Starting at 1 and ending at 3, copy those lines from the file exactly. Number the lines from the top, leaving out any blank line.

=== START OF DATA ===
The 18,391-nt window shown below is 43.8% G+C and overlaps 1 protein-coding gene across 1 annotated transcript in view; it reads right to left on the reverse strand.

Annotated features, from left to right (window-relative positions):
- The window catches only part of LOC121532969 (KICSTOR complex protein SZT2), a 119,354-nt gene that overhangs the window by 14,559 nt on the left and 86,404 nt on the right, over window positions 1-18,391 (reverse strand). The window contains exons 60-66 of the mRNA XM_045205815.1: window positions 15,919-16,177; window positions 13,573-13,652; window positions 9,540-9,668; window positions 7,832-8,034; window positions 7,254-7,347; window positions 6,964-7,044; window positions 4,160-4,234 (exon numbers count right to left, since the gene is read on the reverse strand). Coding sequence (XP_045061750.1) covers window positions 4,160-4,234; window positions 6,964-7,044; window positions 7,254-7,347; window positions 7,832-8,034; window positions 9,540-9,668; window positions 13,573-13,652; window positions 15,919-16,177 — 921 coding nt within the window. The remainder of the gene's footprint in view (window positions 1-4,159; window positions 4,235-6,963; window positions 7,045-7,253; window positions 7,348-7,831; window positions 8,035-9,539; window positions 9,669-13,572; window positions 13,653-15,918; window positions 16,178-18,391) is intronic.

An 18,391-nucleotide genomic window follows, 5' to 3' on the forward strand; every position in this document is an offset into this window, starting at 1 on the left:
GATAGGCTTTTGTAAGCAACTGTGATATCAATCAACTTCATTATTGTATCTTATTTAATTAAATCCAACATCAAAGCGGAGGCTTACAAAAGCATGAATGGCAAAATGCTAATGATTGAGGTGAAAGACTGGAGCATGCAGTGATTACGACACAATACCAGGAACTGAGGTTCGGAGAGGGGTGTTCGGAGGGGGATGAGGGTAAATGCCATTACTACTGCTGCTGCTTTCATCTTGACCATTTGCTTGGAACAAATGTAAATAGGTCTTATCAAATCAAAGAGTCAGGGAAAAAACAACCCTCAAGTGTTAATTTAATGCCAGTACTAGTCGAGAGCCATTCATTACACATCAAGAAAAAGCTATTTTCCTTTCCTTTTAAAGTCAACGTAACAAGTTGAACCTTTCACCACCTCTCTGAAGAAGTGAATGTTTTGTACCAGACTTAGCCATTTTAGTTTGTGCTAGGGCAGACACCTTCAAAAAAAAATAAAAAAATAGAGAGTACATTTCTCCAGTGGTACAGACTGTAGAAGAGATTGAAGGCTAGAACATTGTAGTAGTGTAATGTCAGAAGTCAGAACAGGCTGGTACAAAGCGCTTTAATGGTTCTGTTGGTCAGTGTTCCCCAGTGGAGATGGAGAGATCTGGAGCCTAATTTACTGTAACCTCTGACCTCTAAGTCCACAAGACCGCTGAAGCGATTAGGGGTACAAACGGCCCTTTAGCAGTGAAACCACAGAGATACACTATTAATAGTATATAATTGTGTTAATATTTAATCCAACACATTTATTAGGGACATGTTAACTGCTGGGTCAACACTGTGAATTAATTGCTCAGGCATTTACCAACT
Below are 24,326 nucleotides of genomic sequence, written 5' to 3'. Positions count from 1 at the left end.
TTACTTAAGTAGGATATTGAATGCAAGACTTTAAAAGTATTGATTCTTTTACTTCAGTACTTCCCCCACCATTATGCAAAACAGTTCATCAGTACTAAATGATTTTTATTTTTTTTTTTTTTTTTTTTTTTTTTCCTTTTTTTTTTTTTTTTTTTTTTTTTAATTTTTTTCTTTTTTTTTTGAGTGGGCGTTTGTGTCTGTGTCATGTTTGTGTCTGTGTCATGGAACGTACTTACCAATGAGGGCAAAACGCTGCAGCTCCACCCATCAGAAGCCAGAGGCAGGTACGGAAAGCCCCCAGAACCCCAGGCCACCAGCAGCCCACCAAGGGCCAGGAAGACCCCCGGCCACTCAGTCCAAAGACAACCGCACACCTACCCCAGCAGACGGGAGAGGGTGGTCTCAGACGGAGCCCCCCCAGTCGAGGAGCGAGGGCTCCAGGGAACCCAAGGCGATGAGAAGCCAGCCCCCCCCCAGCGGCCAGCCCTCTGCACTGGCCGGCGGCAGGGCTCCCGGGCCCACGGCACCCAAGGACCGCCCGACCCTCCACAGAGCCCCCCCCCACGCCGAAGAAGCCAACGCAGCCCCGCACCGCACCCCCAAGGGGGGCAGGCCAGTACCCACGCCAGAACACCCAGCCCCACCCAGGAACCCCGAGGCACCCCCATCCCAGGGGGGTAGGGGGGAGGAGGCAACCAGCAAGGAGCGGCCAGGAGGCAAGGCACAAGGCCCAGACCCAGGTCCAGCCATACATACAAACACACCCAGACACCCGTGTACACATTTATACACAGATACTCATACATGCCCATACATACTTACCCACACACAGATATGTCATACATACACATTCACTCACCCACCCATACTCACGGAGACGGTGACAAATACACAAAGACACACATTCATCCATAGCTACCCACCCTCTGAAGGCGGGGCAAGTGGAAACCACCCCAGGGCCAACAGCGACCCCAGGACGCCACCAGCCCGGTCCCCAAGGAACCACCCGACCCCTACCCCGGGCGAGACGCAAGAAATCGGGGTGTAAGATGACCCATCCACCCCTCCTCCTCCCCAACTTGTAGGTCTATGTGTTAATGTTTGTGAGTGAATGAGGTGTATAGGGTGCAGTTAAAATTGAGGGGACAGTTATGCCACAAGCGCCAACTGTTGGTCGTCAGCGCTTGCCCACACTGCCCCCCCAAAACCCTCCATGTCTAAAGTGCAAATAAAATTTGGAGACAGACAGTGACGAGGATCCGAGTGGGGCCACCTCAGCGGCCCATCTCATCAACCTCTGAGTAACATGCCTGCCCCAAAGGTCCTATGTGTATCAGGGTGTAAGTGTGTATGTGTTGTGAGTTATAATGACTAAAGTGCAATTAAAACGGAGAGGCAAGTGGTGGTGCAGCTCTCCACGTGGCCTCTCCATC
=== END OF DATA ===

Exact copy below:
The 18,391-nt window shown below is 43.8% G+C and overlaps 1 protein-coding gene across 1 annotated transcript in view; it reads right to left on the reverse strand.

Annotated features, from left to right (window-relative positions):
- The window catches only part of LOC121532969 (KICSTOR complex protein SZT2), a 119,354-nt gene that overhangs the window by 14,559 nt on the left and 86,404 nt on the right, over window positions 1-18,391 (reverse strand). The window contains exons 60-66 of the mRNA XM_045205815.1: window positions 15,919-16,177; window positions 13,573-13,652; window positions 9,540-9,668; window positions 7,832-8,034; window positions 7,254-7,347; window positions 6,964-7,044; window positions 4,160-4,234 (exon numbers count right to left, since the gene is read on the reverse strand). Coding sequence (XP_045061750.1) covers window positions 4,160-4,234; window positions 6,964-7,044; window positions 7,254-7,347; window positions 7,832-8,034; window positions 9,540-9,668; window positions 13,573-13,652; window positions 15,919-16,177 — 921 coding nt within the window. The remainder of the gene's footprint in view (window positions 1-4,159; window positions 4,235-6,963; window positions 7,045-7,253; window positions 7,348-7,831; window positions 8,035-9,539; window positions 9,669-13,572; window positions 13,653-15,918; window positions 16,178-18,391) is intronic.